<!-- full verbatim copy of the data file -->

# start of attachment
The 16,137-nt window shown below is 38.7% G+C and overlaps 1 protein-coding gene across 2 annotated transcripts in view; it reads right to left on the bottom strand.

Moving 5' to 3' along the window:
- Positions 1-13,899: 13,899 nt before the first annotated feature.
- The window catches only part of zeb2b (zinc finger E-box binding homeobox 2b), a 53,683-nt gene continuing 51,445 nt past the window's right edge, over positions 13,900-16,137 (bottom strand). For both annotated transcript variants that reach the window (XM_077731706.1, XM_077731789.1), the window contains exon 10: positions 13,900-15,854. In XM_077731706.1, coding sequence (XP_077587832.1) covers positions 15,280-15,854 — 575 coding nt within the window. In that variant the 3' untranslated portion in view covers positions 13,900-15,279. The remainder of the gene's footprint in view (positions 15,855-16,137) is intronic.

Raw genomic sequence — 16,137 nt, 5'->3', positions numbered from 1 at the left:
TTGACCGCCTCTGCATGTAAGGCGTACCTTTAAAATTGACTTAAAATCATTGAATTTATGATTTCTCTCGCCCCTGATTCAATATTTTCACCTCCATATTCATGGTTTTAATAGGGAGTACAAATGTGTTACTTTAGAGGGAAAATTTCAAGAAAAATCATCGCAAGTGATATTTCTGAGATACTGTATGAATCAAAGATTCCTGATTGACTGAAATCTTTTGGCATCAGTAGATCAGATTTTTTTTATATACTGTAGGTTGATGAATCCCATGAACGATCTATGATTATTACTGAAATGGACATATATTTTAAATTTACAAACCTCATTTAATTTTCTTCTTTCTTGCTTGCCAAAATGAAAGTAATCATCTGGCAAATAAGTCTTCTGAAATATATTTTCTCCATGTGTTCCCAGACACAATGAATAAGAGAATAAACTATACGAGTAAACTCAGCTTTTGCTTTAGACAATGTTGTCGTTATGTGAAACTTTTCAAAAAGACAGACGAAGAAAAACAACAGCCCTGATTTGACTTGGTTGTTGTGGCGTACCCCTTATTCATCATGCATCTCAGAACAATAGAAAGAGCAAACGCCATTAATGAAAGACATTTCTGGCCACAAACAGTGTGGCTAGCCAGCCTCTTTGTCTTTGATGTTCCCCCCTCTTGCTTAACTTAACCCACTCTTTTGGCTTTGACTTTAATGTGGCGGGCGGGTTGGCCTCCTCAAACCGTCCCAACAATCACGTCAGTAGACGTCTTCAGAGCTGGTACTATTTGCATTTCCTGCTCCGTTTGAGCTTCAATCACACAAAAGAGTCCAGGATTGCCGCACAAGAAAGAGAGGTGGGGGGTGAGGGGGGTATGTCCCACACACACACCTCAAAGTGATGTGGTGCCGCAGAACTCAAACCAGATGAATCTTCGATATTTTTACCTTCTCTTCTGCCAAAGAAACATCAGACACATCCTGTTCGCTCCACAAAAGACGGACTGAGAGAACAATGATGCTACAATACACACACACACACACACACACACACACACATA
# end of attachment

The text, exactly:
The 16,137-nt window shown below is 38.7% G+C and overlaps 1 protein-coding gene across 2 annotated transcripts in view; it reads right to left on the bottom strand.

Moving 5' to 3' along the window:
- Positions 1-13,899: 13,899 nt before the first annotated feature.
- The window catches only part of zeb2b (zinc finger E-box binding homeobox 2b), a 53,683-nt gene continuing 51,445 nt past the window's right edge, over positions 13,900-16,137 (bottom strand). For both annotated transcript variants that reach the window (XM_077731706.1, XM_077731789.1), the window contains exon 10: positions 13,900-15,854. In XM_077731706.1, coding sequence (XP_077587832.1) covers positions 15,280-15,854 — 575 coding nt within the window. In that variant the 3' untranslated portion in view covers positions 13,900-15,279. The remainder of the gene's footprint in view (positions 15,855-16,137) is intronic.

Raw genomic sequence — 16,137 nt, 5'->3', positions numbered from 1 at the left:
TTGACCGCCTCTGCATGTAAGGCGTACCTTTAAAATTGACTTAAAATCATTGAATTTATGATTTCTCTCGCCCCTGATTCAATATTTTCACCTCCATATTCATGGTTTTAATAGGGAGTACAAATGTGTTACTTTAGAGGGAAAATTTCAAGAAAAATCATCGCAAGTGATATTTCTGAGATACTGTATGAATCAAAGATTCCTGATTGACTGAAATCTTTTGGCATCAGTAGATCAGATTTTTTTTATATACTGTAGGTTGATGAATCCCATGAACGATCTATGATTATTACTGAAATGGACATATATTTTAAATTTACAAACCTCATTTAATTTTCTTCTTTCTTGCTTGCCAAAATGAAAGTAATCATCTGGCAAATAAGTCTTCTGAAATATATTTTCTCCATGTGTTCCCAGACACAATGAATAAGAGAATAAACTATACGAGTAAACTCAGCTTTTGCTTTAGACAATGTTGTCGTTATGTGAAACTTTTCAAAAAGACAGACGAAGAAAAACAACAGCCCTGATTTGACTTGGTTGTTGTGGCGTACCCCTTATTCATCATGCATCTCAGAACAATAGAAAGAGCAAACGCCATTAATGAAAGACATTTCTGGCCACAAACAGTGTGGCTAGCCAGCCTCTTTGTCTTTGATGTTCCCCCCTCTTGCTTAACTTAACCCACTCTTTTGGCTTTGACTTTAATGTGGCGGGCGGGTTGGCCTCCTCAAACCGTCCCAACAATCACGTCAGTAGACGTCTTCAGAGCTGGTACTATTTGCATTTCCTGCTCCGTTTGAGCTTCAATCACACAAAAGAGTCCAGGATTGCCGCACAAGAAAGAGAGGTGGGGGGTGAGGGGGGTATGTCCCACACACACACCTCAAAGTGATGTGGTGCCGCAGAACTCAAACCAGATGAATCTTCGATATTTTTACCTTCTCTTCTGCCAAAGAAACATCAGACACATCCTGTTCGCTCCACAAAAGACGGACTGAGAGAACAATGATGCTACAATACACACACACACACACACACACACACACACATA